Because world economies are increasingly depending on technology, and technology itself has become an important sector globally, efforts must be made to enable Kenyan youth to become computer literate.
Moreover, in the emerging economic order, basic computer literacy means the ability not only to use software, but also to modify or create; in other words, to program. To compete internationally, ICT competencies of Kenyan youth need to rise to global standards and they need to be encouraged to draw on their intellectually curious, creative and be motivated to critically think about their surroundings.
This is the motive behind Oracle-Equity collaboration on citizenship programs to help develop and grow ICT skills in Kenya a goal both organizations mutually share. The two organizations have launched the Oracle Academy Java Fundamentals training to introduce world-class technology to Kenyan high school students from as early as Form 1. The training targets the Equity Group Foundations’ Wings to Fly scholars and their classmates, giving them access to more advanced computer skills that have real-world application using a fun and exciting approach that involves use of basic draft-and-drop animations (Alice) and use of simple interactive games and simulations (Greenfoot) to learn Java programming.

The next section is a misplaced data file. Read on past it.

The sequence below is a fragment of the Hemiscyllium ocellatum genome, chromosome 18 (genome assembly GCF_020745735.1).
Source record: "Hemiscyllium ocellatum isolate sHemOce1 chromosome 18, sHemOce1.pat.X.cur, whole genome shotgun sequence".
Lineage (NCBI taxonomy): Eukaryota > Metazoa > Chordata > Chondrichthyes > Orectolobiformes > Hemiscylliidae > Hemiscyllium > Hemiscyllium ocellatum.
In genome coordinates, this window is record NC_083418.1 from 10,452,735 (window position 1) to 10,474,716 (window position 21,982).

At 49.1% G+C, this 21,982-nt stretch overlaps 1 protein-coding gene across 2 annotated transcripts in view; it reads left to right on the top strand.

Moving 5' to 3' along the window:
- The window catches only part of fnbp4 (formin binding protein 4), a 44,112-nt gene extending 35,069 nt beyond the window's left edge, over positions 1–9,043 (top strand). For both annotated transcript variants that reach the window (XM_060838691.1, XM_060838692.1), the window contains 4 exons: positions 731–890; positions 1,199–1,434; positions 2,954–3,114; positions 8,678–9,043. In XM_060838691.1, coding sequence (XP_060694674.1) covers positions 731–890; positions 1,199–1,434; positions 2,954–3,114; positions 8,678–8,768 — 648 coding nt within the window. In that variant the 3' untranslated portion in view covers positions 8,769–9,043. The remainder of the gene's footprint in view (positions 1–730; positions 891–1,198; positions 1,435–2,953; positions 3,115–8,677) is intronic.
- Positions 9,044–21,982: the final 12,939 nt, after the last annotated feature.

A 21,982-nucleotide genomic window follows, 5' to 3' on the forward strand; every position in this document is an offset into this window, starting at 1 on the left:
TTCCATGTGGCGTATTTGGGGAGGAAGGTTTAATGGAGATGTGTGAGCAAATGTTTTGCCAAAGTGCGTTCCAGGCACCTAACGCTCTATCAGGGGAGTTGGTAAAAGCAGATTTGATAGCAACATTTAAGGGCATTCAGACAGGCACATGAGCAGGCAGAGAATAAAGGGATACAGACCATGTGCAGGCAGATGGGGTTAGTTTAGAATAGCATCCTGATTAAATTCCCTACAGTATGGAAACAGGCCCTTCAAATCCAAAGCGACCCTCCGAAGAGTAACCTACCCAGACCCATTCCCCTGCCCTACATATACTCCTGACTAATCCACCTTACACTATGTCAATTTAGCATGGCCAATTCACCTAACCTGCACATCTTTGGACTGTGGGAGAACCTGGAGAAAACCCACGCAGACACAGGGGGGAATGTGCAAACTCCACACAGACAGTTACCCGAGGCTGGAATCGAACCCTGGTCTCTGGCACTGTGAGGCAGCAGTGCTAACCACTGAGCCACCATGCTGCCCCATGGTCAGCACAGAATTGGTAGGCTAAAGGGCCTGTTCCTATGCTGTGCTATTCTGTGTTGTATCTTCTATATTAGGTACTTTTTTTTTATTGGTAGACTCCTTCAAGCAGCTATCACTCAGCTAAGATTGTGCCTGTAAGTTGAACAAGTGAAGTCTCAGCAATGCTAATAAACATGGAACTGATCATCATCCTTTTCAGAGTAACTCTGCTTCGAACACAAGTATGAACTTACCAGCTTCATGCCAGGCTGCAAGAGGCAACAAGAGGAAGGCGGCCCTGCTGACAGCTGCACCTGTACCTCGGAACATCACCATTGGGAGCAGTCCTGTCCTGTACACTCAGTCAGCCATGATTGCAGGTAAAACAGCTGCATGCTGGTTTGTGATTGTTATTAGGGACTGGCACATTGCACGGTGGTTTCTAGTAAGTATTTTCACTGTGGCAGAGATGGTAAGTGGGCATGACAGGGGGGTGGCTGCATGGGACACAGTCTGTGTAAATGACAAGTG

The initiative began with the training of thirteen Equity African Leaders Program scholars who participated in a week-long training-of-trainers to prepare them to in turn train upwards of 1,800 students across four high schools.
ICT skills are a key focus for government, business and industry alike. With the rapid adoption of technology in Kenya, there is need to help ensure that youth is equipped with the right skills to take advantage of career and entrepreneurial opportunities.
“Oracle is committed to help teachers impart technology skills to their students that will be of relevance to a broad spectrum of careers, and ultimately support economic growth in Kenya.” said Jane Richardson, Director Oracle Academy, Europe Middle East and Africa.